- Novartis said during a first quarter earnings call Tuesday morning that it continues to look for bolt-on deals in the $2 billion to $5 billion range, but that it has set its sights on earlier-stage companies.
- "We're having a hard time finding value-generating acquisitions, even in that range," said CEO Joe Jimenez on the call, "just because prices have moved up quite a bit and we're holding quite a disciplined financial hurdle to overcome to make even a move at a $5 billion level. So what you've seen us do is move upstream a bit."
- The company still hasn't found a buyer for its beleaguered eyecare division Alcon, which it announced in January it was hoping to divest. "That review is underway," said Jimenez. "Were we to spin this business off to our shareholders; from a shareholder standpoint you'd own a chunk of Novartis, you'd own a chunk of Alcon, and presumably that would be a very nice couple of assets to own."
Novartis had a challenging first quarter, with net sales remaining largely flat at $11 billion or just 2% growth, as sales in Cosentyx (secukinumab), Entresto (sacubitril/valsartan) and Gilenya (fingolimod) helped offset generic erosion of cancer dynamo Gleevec. While pharma division sales were in line with consensus estimates at $7.69 billion, the company took a $200 million hit when it had to write off heart drug serelaxin due to disappointing clinical results.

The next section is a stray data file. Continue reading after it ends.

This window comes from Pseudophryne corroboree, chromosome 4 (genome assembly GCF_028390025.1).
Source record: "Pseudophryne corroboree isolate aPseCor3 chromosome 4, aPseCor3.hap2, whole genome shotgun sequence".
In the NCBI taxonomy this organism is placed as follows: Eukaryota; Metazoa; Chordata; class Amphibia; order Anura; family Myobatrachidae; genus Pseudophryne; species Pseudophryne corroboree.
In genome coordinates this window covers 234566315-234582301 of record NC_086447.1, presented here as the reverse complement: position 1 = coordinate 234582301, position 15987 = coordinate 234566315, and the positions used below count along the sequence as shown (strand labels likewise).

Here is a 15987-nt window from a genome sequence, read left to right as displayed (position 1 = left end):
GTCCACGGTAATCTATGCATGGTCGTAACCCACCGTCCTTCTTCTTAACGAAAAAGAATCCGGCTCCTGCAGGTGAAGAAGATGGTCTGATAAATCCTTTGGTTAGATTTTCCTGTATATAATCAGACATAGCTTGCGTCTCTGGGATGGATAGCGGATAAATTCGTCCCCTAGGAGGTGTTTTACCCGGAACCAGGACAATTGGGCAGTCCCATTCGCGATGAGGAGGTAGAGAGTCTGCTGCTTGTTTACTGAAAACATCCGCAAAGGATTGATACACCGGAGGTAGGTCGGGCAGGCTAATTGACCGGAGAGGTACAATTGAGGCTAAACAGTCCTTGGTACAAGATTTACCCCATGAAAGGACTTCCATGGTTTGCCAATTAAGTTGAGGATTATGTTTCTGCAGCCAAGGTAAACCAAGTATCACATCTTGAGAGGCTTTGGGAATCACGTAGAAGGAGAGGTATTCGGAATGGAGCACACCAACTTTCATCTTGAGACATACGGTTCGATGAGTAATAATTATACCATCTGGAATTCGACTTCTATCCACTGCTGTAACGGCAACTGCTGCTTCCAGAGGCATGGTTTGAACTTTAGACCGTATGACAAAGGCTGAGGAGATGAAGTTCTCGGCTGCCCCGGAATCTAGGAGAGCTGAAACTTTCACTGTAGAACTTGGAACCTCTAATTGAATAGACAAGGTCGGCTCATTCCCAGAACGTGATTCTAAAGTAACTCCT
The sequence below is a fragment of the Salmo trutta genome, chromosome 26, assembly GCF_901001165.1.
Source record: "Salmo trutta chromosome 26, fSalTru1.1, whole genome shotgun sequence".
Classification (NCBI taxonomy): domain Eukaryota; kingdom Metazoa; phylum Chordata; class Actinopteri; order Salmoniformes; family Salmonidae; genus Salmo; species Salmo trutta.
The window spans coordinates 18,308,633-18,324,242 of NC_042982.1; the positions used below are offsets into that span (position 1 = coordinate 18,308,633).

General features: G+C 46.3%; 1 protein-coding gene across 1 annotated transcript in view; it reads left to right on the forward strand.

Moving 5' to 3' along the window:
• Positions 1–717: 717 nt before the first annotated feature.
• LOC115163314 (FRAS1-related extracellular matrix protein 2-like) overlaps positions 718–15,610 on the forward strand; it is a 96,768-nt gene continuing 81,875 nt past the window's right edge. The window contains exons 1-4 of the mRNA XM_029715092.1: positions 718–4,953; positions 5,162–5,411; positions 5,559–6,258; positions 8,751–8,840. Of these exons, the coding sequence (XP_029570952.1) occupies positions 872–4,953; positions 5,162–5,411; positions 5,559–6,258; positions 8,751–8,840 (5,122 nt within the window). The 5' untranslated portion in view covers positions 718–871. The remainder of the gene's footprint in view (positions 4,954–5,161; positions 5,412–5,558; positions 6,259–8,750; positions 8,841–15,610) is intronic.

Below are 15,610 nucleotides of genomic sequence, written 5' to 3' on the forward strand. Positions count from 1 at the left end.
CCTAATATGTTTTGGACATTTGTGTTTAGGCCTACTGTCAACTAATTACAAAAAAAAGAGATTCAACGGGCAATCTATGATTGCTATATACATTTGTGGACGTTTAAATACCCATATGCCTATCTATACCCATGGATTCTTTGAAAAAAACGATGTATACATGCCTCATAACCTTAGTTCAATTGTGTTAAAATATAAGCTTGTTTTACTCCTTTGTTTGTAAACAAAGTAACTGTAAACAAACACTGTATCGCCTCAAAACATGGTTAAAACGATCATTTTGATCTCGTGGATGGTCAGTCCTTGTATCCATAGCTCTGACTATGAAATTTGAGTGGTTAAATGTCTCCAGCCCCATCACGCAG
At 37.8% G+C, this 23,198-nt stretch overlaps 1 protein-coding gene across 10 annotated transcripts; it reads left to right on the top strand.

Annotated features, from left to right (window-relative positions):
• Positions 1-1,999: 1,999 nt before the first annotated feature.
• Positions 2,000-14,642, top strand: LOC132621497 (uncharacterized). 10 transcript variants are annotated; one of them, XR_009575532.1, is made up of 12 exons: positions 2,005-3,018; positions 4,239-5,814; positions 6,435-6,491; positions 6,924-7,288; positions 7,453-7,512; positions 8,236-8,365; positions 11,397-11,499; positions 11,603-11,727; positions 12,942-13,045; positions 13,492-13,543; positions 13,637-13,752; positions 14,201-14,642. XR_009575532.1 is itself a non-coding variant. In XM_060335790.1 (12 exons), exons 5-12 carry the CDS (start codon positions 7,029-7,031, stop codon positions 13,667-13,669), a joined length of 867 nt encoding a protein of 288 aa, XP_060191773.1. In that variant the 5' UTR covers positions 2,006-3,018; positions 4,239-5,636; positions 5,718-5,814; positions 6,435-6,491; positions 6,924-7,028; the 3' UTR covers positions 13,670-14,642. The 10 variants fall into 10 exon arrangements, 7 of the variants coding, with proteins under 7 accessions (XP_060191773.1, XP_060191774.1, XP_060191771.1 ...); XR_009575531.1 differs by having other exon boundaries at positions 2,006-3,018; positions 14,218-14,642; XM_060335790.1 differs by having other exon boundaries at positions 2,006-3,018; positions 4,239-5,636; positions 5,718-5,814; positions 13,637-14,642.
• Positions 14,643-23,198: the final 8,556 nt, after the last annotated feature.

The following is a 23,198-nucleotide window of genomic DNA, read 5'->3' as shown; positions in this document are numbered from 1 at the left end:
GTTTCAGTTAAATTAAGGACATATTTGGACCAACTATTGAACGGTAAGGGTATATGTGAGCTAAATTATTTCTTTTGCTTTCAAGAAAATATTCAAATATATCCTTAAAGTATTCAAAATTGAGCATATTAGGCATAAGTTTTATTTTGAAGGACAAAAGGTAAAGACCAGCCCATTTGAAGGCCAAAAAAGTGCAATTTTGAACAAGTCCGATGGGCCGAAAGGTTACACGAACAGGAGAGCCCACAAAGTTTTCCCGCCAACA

Yet, all attention has turned to its breakout immuno-oncology pipeline, particularly in CAR-T.
The company expects its closely watched CAR-T therapy, which is currently undergoing review in the U.S., to "be big business in oncology," said Jimenez during his comments on the call. Novartis confirmed the results from the Phase 2 JULIET study will be presented at a medical meeting in mid-June.
"Remember that our first indication [for CTL019] is pediatric and young adults with acute lymphoblastic leukemia. This is quite a small patient population. You should expect a relatively slow ramp," said Jimenez. Even for larger patient populations like the relapsed and refractory diffuse B-cell lymphoma (DLBCL) market — which Novartis expects to pursue in 2018 — the launch of the CAR-T therapy is projected to be slow. Head of Oncology Bruno Strigini explained that these drugs would have to be given in transplant centers, which could limit a more rapid ramp up.
While Novartis has been a relatively late entrant to the PD-1 market with PDR001, it is moving forward with five studies, including a Phase 3 in melanoma, a Phase 2 in neuroendocrine tumors and a Phase 1b in hepatocellular carcinoma. Phase 1 trials are also planned in non-small cell lung cancer and colorectal cancer. Fifteen second generation I/O candidates are in early studies, with readouts planned for the back half of 2017.